debate about meaningfulness

From January 17, the Austrian National Council will give the draft law a final touch. Specifically, it should then be about when the penalties are imposed. There has already been criticism of the previously published draft law. According to the parliament’s website, 106,047 opinions have been submitted so far – more than for any law before. The workplace should be excluded from the vaccination requirement, the relevant ministry has already announced. A 2G rule cannot be implemented in the workplace. Unvaccinated workers are therefore not dismissed. However, you must regularly show a negative corona test.

In view of the rapidly spreading omicron variant, experts from the national vaccination committee and the Covid crisis coordination have doubts about the usefulness of compulsory vaccination. Some have already advocated postponing the start until an adapted vaccine is available. “We can no longer influence the omicron wave through compulsory vaccination,” said vaccination expert Herwig Kollaritsch. The epidemiologist Garald Gartlehner also said on the ORF television channel that the obligation to vaccinate must be reconsidered in view of Omicron. However, Kollaritsch emphasized that the vaccination requirement must apply before the coming autumn. “Simply because otherwise we will have the same waves again in autumn that we have now.”

In addition, the question arises whether the mandatory vaccination can really be implemented in two weeks. So the vaccination status of the population could be nationwide only checked in April will. The Elga network is responsible for electronically transmitting all health data to the Ministry of Health. But that is probably not feasible for the time being. This could also delay penalties for unvaccinated people.

Administrations fear massive additional work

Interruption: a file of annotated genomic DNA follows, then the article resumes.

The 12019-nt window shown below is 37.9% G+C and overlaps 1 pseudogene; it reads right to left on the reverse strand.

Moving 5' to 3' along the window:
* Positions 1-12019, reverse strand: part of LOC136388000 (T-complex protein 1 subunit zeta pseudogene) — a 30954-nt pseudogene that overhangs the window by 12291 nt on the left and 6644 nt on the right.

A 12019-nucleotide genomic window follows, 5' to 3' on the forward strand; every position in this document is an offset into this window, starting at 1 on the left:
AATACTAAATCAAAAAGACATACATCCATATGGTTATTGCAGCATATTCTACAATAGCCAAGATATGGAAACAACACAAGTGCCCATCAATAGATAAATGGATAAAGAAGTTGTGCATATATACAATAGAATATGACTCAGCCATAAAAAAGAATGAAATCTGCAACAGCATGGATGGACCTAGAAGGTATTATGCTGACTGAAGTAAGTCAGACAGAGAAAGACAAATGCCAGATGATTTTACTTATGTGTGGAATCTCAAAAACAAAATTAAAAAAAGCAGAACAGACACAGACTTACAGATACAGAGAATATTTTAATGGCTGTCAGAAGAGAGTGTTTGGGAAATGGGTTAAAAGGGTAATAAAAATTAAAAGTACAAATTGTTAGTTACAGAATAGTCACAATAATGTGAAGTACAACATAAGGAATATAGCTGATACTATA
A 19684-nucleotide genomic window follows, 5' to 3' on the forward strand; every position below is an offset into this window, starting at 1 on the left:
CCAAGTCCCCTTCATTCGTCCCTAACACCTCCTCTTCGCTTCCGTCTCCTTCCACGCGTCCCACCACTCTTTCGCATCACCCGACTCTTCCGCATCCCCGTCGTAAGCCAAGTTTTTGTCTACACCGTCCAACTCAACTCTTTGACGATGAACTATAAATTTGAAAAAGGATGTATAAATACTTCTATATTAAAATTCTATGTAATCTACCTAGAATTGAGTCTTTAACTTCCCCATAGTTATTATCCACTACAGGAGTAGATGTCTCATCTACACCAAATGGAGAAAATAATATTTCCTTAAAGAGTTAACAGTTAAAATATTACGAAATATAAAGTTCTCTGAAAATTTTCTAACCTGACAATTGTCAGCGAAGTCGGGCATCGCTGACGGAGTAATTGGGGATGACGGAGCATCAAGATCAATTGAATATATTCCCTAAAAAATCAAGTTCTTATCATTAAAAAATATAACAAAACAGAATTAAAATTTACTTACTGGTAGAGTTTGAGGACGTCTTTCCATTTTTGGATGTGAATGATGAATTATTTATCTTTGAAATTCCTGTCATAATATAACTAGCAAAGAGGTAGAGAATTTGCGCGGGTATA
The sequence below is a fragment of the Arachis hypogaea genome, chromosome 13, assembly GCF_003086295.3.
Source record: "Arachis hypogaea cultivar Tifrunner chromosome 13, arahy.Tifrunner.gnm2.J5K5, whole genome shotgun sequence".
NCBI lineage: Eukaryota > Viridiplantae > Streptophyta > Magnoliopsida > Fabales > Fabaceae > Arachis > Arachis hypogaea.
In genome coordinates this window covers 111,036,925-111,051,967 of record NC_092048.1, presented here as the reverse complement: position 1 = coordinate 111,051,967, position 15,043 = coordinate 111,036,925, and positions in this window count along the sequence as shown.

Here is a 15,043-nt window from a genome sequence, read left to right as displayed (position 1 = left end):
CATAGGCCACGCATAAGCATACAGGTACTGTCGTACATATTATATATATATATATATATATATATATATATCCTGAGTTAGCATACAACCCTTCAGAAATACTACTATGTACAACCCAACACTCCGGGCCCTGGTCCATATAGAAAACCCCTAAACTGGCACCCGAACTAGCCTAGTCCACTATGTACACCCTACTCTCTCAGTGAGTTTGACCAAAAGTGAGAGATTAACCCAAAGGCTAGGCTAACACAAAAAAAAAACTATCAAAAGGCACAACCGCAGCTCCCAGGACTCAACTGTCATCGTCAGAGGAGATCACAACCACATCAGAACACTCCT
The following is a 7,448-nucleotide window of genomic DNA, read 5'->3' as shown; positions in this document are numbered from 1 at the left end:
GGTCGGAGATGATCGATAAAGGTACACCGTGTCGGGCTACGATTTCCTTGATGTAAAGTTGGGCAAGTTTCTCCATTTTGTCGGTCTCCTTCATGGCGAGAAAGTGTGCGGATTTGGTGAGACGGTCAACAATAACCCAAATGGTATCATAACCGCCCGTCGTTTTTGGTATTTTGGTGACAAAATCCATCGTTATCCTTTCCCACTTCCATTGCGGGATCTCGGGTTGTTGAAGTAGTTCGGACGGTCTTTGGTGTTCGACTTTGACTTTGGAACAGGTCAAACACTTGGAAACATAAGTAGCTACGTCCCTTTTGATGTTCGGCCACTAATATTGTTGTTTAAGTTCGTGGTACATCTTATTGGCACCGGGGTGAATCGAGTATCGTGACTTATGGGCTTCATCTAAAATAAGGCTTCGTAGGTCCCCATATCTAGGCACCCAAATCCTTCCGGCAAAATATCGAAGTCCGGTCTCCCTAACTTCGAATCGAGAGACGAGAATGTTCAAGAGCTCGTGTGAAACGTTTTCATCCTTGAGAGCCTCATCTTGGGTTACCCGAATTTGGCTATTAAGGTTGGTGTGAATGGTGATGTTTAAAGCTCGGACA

Most recently, a debate broke out about the possible administrative burden. The state administrative courts expect thousands of objections. The national association assumes that the staff will have to be doubled.

Again “Standard” citing the government reports, 1.8 million penal orders could be issued later this year. If objections are filed, 1.4 million administrative criminal proceedings could result. In addition to the additional bureaucratic effort, compulsory vaccination could be extremely costly. The City of Vienna alone expects 30 million euros for material, personnel and postage costs.

It is feared that the additional costs could be passed on to taxpayers. According to administrative experts, plaintiffs pay ten percent of the procedural costs in the first instance and 20 percent in the second instance. The rest is financed from the state treasury. The only advantage: The fines should go to the hospitals.

Despite all concerns, the Austrian government is sticking to the vaccination requirement. It would not come too late, there is a “clearly specified schedule,” said Chancellor Karl Nehammer (ÖVP). I have no doubt that it will come because it is necessary to show that vaccination is indeed the way to ensure that we do not constantly need measures that restrict freedom. Whether the coming months will prove as bumpy as feared remains to be seen.

Sources:vaccination dashboard, Parliament Federal Government of Austria, Draft law on compulsory vaccination, “Der Standard”, ORF, “Die Presse”, “Wiener Zeitung”